Presented in a report titled London: A Place to Call Home, the recommendations are a joint project of the London Development Institute and the London Home Builders’ Association, and look to boost the city’s housing stock.
On Wednesday, the recommendations were brought before council’s strategic priorities and policy committee.
The recommendations include a series of potential policy actions, some of which are already being undertaken by the city, such as a comprehensive of London’s urban growth boundary and the ReThink zoning process which looks to develop a more flexible zoning by-law.
LDI executive director Mike Wallace told councillors these recommendations were listed to show public support for the city’s ongoing work.
Other policy recommendations include forming a group of downtown landowners to review “opportunities for redevelopment with a mandate to develop programs and incentives to drive residential growth in downtown.”
LDI and LHBA also want the development of Mayor’s Task Force aimed at tackling the city’s housing supply crisis, with this group being made up of “political representation, senior municipal staff and the development/building industry.” A similar task force consisting of city staff, not-for-profit housing providers and private sector developers is being sought as well.
The recommendations also call for three per cent of the annual assessment growth revenue, which is drawn from property tax, to be reinvested into planning and economic development services.
Another set of recommendations intend to speed up the process in getting homes built.
This includes a “barcode” system to track an application through the approval process, which is intended to hold both the developer and city staff accountable. Deputy city manager Scott Mathers noted during Wednesday’s meeting that an application tracking system is already in development.
“It’s likely to be an ID-based system instead of a barcode, but I think what they’re getting at (is something) we’ll be able to deliver on,” Mathers said.
The LDI and LHBA also want the city to improve and expand the use of electronic submissions for applications. Most recommendations have been listed with deadlines that stretch between late 2022 and the end of 2023.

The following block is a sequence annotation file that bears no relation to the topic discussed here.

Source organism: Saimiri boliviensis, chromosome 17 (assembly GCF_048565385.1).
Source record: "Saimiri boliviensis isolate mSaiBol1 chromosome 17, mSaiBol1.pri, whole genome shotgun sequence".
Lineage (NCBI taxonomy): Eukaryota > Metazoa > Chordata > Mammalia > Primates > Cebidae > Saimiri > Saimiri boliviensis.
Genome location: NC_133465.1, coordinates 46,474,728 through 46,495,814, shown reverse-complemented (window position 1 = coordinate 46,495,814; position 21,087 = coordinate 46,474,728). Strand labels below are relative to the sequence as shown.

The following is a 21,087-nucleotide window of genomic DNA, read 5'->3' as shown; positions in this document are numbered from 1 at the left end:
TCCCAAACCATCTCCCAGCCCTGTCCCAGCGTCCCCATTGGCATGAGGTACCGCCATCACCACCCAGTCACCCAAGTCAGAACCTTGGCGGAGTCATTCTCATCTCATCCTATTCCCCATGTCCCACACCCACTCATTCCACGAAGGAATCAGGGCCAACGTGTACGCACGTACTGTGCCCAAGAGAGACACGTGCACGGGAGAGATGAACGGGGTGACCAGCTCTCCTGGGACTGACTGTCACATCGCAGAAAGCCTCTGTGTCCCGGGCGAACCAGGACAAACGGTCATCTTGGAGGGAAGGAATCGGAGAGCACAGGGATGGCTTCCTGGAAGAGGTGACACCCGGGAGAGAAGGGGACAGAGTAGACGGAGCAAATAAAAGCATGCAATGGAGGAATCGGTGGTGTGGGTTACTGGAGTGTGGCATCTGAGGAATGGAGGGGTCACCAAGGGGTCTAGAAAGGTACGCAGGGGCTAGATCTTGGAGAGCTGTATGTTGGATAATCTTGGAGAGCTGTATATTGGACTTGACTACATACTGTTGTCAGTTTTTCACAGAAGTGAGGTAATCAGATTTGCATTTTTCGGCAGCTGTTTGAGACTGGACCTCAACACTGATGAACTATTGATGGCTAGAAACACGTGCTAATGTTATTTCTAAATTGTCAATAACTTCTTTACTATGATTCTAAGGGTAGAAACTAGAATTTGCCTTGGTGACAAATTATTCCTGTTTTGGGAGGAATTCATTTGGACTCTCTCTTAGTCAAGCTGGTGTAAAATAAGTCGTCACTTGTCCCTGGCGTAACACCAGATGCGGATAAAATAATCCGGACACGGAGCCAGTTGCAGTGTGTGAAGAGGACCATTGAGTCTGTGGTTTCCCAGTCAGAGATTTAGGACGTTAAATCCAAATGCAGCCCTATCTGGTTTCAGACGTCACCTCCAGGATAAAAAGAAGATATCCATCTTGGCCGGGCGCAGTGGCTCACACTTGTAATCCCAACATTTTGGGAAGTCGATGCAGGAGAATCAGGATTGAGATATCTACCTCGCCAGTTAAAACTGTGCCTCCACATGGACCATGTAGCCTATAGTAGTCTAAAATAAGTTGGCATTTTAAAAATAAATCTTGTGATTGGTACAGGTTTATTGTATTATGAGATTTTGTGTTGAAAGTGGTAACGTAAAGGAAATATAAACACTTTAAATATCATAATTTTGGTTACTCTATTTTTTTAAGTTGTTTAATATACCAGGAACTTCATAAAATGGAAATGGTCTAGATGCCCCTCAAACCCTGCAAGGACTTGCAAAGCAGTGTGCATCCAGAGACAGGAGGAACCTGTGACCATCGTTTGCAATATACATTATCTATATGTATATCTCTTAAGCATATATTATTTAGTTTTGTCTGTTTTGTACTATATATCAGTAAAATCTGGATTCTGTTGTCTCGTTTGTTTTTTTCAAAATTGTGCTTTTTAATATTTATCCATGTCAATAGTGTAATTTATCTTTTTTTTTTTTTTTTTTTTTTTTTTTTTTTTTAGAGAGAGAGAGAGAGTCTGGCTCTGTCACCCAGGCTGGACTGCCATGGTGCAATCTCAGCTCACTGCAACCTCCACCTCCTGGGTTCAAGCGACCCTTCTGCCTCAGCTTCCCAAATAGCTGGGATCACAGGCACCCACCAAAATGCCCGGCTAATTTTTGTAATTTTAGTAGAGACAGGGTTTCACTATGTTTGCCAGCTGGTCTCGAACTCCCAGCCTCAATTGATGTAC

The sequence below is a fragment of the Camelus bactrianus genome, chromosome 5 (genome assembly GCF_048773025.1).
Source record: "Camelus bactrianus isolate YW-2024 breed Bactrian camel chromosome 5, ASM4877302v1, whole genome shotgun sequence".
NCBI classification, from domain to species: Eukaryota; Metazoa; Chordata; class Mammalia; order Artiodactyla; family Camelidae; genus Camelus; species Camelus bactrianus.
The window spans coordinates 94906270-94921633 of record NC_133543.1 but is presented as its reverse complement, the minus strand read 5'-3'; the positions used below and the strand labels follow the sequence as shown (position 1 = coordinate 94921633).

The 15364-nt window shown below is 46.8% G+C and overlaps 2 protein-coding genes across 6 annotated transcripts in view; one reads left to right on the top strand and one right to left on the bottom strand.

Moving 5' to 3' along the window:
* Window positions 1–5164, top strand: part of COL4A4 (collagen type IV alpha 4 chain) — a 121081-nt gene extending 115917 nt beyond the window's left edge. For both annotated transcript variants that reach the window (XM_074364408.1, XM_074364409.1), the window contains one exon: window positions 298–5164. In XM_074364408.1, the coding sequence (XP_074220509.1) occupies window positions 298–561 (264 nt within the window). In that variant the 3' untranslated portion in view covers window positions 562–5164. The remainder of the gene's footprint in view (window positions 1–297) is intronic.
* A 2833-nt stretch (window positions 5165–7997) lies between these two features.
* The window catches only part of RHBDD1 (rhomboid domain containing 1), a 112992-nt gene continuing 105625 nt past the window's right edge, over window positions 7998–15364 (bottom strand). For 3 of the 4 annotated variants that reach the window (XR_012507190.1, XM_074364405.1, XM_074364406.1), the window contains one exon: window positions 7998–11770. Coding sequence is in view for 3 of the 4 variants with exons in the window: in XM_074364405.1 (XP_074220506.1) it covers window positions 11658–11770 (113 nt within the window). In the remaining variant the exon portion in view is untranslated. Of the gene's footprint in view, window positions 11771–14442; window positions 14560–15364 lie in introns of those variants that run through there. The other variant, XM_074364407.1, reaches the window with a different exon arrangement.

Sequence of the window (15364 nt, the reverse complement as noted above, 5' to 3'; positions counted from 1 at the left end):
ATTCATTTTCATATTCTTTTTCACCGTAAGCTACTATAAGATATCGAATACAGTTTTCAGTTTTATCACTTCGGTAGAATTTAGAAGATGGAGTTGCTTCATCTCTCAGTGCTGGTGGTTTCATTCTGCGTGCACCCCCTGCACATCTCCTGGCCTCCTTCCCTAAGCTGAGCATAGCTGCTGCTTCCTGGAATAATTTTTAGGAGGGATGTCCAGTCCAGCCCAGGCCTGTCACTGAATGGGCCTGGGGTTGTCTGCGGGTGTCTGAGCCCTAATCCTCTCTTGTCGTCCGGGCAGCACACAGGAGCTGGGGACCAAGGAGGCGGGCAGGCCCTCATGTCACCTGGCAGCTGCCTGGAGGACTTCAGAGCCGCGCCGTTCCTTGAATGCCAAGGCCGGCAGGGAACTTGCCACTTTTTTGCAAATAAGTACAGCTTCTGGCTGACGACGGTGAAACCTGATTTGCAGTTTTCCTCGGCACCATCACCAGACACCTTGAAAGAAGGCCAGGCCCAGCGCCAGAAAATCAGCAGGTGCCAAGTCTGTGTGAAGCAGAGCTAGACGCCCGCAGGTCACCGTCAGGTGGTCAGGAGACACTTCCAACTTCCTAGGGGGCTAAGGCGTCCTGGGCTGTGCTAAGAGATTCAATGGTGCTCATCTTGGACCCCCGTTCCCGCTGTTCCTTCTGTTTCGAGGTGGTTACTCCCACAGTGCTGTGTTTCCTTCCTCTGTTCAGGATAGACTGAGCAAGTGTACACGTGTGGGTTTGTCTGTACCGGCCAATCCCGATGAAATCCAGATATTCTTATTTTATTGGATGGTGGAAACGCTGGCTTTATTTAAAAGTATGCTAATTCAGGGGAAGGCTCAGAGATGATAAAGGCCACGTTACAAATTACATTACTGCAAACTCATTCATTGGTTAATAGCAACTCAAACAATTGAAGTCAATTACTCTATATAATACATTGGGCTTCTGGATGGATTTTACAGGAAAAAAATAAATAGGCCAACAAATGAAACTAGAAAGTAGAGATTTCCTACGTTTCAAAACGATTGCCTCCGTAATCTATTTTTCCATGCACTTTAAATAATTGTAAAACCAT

Ward 11 Coun. Stephen Turner opened the line of questioning during Wednesday’s meeting, asking what will the industry do to boost London’s housing stock.
Turner added that “a lot of the delays and hold ups involved with development applications,” stem from applications that are not consistent with the city’s policy framework.
“For the vast majority of the applications, they come forward consistent with the application framework,” Turner said. “But how do you as an industry … help bring more approval-ready files before the city and council?”
“We’re more than willing to be at the table,” said Wallace. “To find ideas and work with the city and others to find solutions to these issues.”
Wallace doubled down on the desire to have developers at the table when asked by Turner about how the industry could release lands downtown that are being locked from development due to property speculation.
“All of our recommendations is really putting out to council that we are a willing organization to be at the table,” Wallace said.
A similar line of questioning was brought forward by Ward 5 Coun. Maureen Cassidy, who also reiterated caution expressed by Turner that the report from LDI and LHBA may be placing an unfair amount of blame on the city for a lack of housing supply.
“We are all in this together. I don’t expect us to sit around a campfire and sing Kumbaya, but it is very important to not lose sight of that,” Cassidy said.
Ward 9 Coun. Anna Hopkins expressed caution over where the recommendations may lead.
“I’m all open to having more of a dialogue and a conversation, but I think it’s really important that we do not give false hope here. I want to be as transparent as possible,” Hopkins said.
“As we talk about the development industry and the City of London here, we are missing out on conversations and input from our boards, advisory groups, commissions and, most important, our community – where’s their say in what they would like to live in?”
All councillors present during Wednesday’s strategic priorities and policy committee voted to endorse referring the recommendations back to city staff for further review.
The move is expected to be rubber-stamped when the group of city politicians meet as city council on July 5.
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